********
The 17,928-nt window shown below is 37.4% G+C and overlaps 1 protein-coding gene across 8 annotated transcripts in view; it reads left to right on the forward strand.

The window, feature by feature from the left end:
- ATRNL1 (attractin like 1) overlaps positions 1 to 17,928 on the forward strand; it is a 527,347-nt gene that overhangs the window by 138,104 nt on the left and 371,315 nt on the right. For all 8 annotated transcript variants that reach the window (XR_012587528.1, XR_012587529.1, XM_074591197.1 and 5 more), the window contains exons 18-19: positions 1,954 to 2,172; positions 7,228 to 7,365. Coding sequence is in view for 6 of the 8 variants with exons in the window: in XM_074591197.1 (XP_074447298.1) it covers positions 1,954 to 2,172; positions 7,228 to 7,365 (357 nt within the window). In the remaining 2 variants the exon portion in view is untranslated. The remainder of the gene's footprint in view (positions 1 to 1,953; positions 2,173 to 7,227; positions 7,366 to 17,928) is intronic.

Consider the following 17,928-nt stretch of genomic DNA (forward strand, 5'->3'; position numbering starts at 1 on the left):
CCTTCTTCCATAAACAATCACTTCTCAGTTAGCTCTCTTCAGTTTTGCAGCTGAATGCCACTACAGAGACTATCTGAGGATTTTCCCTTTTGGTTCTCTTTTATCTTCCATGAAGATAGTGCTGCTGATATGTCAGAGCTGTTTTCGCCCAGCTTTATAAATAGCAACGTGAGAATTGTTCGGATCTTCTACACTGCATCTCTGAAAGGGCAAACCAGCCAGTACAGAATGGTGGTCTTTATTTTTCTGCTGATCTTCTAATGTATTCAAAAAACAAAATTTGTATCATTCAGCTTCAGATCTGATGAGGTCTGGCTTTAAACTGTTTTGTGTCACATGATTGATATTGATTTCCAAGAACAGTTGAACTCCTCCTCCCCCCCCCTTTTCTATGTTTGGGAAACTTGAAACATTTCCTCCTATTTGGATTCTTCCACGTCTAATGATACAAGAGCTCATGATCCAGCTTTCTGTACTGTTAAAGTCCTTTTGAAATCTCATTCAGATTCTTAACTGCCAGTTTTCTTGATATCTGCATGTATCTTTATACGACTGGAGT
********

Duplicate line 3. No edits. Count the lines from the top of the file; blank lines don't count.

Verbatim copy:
- ATRNL1 (attractin like 1) overlaps positions 1 to 17,928 on the forward strand; it is a 527,347-nt gene that overhangs the window by 138,104 nt on the left and 371,315 nt on the right. For all 8 annotated transcript variants that reach the window (XR_012587528.1, XR_012587529.1, XM_074591197.1 and 5 more), the window contains exons 18-19: positions 1,954 to 2,172; positions 7,228 to 7,365. Coding sequence is in view for 6 of the 8 variants with exons in the window: in XM_074591197.1 (XP_074447298.1) it covers positions 1,954 to 2,172; positions 7,228 to 7,365 (357 nt within the window). In the remaining 2 variants the exon portion in view is untranslated. The remainder of the gene's footprint in view (positions 1 to 1,953; positions 2,173 to 7,227; positions 7,366 to 17,928) is intronic.